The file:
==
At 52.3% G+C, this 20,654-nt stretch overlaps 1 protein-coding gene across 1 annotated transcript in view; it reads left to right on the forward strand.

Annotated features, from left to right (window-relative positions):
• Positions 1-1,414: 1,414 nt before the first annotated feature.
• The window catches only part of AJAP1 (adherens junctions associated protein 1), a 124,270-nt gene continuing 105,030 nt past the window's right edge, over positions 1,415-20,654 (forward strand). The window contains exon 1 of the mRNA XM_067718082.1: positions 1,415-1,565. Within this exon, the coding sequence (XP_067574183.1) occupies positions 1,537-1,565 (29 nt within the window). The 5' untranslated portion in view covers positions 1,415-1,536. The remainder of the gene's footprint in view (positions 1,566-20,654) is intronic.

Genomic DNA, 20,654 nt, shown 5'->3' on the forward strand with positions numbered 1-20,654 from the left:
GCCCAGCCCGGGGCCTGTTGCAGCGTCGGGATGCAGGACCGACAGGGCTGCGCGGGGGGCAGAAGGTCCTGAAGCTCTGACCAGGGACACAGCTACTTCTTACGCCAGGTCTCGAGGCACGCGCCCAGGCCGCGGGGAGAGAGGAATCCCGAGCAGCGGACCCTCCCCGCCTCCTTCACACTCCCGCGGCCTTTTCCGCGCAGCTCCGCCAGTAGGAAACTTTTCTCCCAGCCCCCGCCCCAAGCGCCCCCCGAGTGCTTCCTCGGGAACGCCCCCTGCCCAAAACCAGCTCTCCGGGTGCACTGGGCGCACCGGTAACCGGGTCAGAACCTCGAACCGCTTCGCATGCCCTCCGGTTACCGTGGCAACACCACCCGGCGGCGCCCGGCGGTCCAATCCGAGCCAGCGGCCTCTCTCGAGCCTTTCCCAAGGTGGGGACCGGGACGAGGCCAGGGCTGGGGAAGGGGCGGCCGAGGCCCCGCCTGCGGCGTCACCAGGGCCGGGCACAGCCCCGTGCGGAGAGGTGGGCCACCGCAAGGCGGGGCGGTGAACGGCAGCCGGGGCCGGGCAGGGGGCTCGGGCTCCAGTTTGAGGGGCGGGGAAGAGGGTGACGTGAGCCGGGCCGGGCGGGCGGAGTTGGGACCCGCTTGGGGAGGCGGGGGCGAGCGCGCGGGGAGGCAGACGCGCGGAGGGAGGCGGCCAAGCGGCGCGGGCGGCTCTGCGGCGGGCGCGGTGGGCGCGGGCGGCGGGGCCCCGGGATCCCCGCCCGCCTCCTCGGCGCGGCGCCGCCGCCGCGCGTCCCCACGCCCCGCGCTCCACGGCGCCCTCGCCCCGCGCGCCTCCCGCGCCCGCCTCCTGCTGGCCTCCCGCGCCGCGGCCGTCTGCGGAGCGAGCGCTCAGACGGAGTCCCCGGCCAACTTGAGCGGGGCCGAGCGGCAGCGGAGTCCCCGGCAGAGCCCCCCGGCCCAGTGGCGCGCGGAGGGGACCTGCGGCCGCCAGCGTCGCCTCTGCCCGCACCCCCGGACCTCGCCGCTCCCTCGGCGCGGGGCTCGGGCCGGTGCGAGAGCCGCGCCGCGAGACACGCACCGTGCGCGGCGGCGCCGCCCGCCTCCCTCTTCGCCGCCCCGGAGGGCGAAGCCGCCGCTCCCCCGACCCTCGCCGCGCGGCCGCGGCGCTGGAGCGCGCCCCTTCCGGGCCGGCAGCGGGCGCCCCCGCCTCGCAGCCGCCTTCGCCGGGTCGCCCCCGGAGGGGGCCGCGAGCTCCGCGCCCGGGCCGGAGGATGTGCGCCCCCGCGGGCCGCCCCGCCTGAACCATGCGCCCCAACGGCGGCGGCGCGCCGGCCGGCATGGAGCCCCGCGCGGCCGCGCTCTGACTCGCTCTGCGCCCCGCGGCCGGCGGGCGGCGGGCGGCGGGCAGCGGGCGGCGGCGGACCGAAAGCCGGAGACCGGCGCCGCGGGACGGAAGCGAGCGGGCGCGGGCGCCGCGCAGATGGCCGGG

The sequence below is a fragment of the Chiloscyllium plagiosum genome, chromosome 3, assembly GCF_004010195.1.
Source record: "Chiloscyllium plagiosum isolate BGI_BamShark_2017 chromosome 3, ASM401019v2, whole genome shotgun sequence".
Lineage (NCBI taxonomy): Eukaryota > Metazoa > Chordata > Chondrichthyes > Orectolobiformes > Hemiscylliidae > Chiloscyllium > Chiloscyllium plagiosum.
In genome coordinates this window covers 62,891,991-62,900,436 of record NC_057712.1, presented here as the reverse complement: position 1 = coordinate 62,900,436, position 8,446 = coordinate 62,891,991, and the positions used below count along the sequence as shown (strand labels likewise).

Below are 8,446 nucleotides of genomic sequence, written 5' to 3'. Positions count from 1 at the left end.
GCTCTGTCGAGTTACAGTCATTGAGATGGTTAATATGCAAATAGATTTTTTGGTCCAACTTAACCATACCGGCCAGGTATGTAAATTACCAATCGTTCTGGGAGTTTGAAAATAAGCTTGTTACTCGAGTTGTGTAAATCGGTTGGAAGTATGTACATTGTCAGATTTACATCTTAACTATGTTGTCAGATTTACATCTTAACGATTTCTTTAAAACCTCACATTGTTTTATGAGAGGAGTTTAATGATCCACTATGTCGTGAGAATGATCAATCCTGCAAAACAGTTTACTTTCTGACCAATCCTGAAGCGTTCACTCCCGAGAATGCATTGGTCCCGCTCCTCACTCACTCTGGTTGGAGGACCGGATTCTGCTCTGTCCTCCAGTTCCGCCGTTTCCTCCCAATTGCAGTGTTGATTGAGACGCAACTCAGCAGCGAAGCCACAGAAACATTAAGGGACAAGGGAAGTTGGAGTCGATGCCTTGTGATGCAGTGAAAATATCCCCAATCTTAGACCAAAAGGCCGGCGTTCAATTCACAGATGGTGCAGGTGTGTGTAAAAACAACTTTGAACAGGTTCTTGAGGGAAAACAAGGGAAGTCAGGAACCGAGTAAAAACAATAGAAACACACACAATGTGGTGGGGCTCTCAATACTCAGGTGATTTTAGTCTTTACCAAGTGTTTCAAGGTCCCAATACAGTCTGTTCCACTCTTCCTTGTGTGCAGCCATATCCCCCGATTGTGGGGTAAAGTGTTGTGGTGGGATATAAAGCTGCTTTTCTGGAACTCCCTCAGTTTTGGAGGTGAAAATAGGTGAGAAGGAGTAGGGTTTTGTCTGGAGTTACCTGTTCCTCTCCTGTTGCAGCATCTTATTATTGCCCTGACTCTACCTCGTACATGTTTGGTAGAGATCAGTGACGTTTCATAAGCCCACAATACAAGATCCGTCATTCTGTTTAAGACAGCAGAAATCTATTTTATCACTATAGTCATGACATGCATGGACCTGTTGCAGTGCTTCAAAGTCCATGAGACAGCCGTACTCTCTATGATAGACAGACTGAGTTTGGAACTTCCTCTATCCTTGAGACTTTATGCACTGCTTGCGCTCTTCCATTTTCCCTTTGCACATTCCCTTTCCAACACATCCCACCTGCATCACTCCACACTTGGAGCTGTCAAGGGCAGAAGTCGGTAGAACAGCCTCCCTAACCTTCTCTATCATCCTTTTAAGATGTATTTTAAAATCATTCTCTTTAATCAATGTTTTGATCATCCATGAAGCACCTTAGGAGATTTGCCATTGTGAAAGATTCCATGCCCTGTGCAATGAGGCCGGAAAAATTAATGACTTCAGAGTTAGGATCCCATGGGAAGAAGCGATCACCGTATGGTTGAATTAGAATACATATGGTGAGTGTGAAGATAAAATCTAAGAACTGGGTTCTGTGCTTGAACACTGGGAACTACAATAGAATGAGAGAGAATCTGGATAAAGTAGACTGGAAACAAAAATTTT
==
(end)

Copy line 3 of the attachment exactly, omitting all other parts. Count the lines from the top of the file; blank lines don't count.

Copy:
• Positions 1-1,414: 1,414 nt before the first annotated feature.